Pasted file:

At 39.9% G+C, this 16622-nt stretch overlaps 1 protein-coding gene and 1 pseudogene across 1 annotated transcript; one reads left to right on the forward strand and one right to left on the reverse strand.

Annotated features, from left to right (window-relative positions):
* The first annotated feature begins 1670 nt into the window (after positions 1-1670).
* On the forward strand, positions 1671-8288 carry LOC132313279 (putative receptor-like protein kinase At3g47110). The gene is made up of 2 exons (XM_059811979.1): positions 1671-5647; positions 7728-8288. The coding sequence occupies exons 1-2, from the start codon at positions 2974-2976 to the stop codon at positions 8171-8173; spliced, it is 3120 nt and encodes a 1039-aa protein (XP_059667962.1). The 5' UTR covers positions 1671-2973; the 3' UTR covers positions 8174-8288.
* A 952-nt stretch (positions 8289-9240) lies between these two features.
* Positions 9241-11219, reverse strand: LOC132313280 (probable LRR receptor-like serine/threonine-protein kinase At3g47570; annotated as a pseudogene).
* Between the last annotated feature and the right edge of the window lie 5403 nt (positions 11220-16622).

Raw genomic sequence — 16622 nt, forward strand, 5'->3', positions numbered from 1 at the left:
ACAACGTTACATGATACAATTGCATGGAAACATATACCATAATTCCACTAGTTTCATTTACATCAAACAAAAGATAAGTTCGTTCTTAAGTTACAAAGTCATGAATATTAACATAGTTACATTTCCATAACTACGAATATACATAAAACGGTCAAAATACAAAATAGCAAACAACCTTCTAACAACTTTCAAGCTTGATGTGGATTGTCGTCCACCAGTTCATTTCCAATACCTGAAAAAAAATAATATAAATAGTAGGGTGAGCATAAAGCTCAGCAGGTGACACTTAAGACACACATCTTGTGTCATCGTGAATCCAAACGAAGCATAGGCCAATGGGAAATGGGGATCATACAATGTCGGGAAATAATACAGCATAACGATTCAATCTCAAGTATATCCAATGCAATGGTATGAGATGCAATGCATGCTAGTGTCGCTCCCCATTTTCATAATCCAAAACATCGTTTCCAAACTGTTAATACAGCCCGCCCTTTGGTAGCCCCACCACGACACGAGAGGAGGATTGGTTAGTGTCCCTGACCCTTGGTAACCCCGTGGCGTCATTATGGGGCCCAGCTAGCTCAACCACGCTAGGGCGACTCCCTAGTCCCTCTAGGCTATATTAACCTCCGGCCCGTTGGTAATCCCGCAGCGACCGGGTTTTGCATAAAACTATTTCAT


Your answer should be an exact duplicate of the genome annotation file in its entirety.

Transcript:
At 39.9% G+C, this 16622-nt stretch overlaps 1 protein-coding gene and 1 pseudogene across 1 annotated transcript; one reads left to right on the forward strand and one right to left on the reverse strand.

Annotated features, from left to right (window-relative positions):
* The first annotated feature begins 1670 nt into the window (after positions 1-1670).
* On the forward strand, positions 1671-8288 carry LOC132313279 (putative receptor-like protein kinase At3g47110). The gene is made up of 2 exons (XM_059811979.1): positions 1671-5647; positions 7728-8288. The coding sequence occupies exons 1-2, from the start codon at positions 2974-2976 to the stop codon at positions 8171-8173; spliced, it is 3120 nt and encodes a 1039-aa protein (XP_059667962.1). The 5' UTR covers positions 1671-2973; the 3' UTR covers positions 8174-8288.
* A 952-nt stretch (positions 8289-9240) lies between these two features.
* Positions 9241-11219, reverse strand: LOC132313280 (probable LRR receptor-like serine/threonine-protein kinase At3g47570; annotated as a pseudogene).
* Between the last annotated feature and the right edge of the window lie 5403 nt (positions 11220-16622).

Raw genomic sequence — 16622 nt, forward strand, 5'->3', positions numbered from 1 at the left:
ACAACGTTACATGATACAATTGCATGGAAACATATACCATAATTCCACTAGTTTCATTTACATCAAACAAAAGATAAGTTCGTTCTTAAGTTACAAAGTCATGAATATTAACATAGTTACATTTCCATAACTACGAATATACATAAAACGGTCAAAATACAAAATAGCAAACAACCTTCTAACAACTTTCAAGCTTGATGTGGATTGTCGTCCACCAGTTCATTTCCAATACCTGAAAAAAAATAATATAAATAGTAGGGTGAGCATAAAGCTCAGCAGGTGACACTTAAGACACACATCTTGTGTCATCGTGAATCCAAACGAAGCATAGGCCAATGGGAAATGGGGATCATACAATGTCGGGAAATAATACAGCATAACGATTCAATCTCAAGTATATCCAATGCAATGGTATGAGATGCAATGCATGCTAGTGTCGCTCCCCATTTTCATAATCCAAAACATCGTTTCCAAACTGTTAATACAGCCCGCCCTTTGGTAGCCCCACCACGACACGAGAGGAGGATTGGTTAGTGTCCCTGACCCTTGGTAACCCCGTGGCGTCATTATGGGGCCCAGCTAGCTCAACCACGCTAGGGCGACTCCCTAGTCCCTCTAGGCTATATTAACCTCCGGCCCGTTGGTAATCCCGCAGCGACCGGGTTTTGCATAAAACTATTTCAT